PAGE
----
Several teens in the country are trying to get immunized without permission from their parents.

In the last few days, several news outlets have reported that teens who were not vaccinated for diseases as children, were taking to Reddit to ask people’s opinion about getting vaccinated without their parents knowing.

One such minor was a 15-year-old from Minnesota who took to Reddit to ask users what he could do to get vaccinated without getting parental consent. He also asked help parsing state laws to get immunized.

“I am writing because I am the 15-year-old son of an anti-vaccine parent. I have spent the last 4 years trying to convince my mother that vaccines are safe. I haven't succeeded. So instead I am trying to research how to be vaccinated without my mother's consent,” he wrote.

Several people responded to the question. While some asked the teen to consult his school nurse, others asked him to go to his county’s public health department.

Speaking about the vaccination movement, Allison Winnike, president and chief executive of the Immunization Partnership, said, “This generation of unvaccinated children coming of age has looked at the science and want to protect themselves,” the Washington Post reported.

However, can minors get themselves vaccinated without parental permission?

Each state has different laws when it came to minors seeking medical help. Most don’t allow people under the age of 18 to begin medical treatment, including vaccinations, without permission from their parents.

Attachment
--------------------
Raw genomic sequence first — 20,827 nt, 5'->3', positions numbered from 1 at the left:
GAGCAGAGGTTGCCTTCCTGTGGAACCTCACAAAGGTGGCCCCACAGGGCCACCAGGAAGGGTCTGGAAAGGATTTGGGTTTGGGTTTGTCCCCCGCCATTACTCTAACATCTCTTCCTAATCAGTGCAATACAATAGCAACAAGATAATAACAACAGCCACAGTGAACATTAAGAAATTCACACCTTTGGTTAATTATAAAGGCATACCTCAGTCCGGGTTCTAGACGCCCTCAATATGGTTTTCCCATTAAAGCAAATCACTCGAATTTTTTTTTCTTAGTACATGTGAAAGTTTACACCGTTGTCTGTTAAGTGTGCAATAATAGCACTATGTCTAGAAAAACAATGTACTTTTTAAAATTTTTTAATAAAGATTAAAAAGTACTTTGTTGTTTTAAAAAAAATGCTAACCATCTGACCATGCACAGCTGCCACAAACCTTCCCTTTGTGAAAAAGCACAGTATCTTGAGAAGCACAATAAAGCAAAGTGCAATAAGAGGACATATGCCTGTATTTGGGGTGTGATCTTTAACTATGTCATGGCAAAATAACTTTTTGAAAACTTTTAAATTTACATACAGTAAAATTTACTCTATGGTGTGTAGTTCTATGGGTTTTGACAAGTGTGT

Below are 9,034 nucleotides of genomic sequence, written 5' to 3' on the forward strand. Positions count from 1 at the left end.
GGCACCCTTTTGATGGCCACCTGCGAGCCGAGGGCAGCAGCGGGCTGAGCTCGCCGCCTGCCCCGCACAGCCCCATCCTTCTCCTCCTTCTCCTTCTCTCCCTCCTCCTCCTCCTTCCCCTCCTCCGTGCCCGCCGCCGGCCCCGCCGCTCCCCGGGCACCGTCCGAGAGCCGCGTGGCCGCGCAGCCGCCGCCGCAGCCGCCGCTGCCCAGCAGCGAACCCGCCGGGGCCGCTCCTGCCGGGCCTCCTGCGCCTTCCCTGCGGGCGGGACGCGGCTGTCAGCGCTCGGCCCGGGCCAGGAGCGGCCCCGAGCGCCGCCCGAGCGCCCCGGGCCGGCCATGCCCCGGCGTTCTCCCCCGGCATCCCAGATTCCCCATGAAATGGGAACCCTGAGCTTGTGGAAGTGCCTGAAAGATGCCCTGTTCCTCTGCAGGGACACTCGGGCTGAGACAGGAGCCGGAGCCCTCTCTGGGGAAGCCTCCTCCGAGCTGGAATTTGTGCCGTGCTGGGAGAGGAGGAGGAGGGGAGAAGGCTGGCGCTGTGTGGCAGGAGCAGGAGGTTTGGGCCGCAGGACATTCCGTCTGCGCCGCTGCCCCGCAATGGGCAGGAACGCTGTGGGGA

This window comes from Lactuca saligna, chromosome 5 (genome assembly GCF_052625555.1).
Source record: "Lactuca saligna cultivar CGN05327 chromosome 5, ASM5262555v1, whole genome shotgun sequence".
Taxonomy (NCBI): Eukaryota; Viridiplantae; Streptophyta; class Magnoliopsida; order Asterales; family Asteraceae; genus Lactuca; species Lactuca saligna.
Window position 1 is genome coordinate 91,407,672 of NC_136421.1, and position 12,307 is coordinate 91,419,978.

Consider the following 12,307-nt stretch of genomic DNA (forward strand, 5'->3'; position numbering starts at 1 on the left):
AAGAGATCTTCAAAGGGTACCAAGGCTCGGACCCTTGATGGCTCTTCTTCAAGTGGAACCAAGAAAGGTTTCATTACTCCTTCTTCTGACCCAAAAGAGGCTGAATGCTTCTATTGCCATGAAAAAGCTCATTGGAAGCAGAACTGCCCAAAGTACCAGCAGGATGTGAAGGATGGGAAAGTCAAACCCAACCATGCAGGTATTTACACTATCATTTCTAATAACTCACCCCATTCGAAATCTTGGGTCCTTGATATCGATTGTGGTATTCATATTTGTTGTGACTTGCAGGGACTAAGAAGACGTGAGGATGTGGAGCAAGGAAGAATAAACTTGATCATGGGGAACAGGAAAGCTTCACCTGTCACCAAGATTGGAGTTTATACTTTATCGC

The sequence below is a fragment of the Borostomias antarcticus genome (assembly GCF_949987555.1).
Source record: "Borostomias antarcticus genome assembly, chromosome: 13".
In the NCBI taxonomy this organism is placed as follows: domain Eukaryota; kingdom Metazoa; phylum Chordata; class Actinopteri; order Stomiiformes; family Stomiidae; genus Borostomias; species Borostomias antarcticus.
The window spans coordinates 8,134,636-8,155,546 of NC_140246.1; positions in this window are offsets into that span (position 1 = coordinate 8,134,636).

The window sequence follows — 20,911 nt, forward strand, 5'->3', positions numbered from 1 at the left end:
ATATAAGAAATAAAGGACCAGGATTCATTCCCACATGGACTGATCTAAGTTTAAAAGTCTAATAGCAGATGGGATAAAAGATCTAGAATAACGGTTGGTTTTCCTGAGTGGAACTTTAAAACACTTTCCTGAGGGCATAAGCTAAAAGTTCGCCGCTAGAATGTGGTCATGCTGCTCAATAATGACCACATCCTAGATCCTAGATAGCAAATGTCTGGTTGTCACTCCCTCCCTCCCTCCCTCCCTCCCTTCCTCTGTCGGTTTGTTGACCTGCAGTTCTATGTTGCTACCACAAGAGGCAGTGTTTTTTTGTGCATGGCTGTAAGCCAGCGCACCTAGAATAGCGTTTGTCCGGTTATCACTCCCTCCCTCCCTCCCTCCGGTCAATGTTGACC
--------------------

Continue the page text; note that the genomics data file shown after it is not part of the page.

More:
“State law is generally the controlling authority for whether parental consent is required or minors may consent for their own health care, including vaccination,” Abigail English, Juris Doctor on the Legal Basis of Consent for Health Care and Vaccination for Adolescents said, Vaxopedia reported.

Some states allow for medical procedures if the person is a mature minor, which means a minor who is mature enough to understand the consequences of a given medical procedure. Washington is one such state that allows mature minors to get vaccination without parental consent. However, before administering a vaccine, the doctor evaluates the minor’s intelligence, maturity and other characteristics.

Other states in the country that follow the same guidelines as Washington are:

  1. Alaska
  2. Arkansas
  3. Alabama
  4. Idaho
  5. Illinois
  6. Delaware
  7. Maine
  8. Massachusetts
  9. Louisiana
  10. Montana
  11. Pennsylvania
  12. South Carolina
  13. Oregon
  14. Nevada
  15. West Virginia
  16. Kansas
  17. Tennessee. 

The Centers for Disease Control said 58 cases of mumps have been reported in 18 states and 101 cases of measles in 10 states this year. Vaccination is the only way to prevent these infections.

Clark County, Nevada, Public Health Director Dr. Alan Melnick said, "It's incredibly effective; 97 percent effectiveness with two doses of the vaccine, which is what's recommended for children - and it's inexpensive.”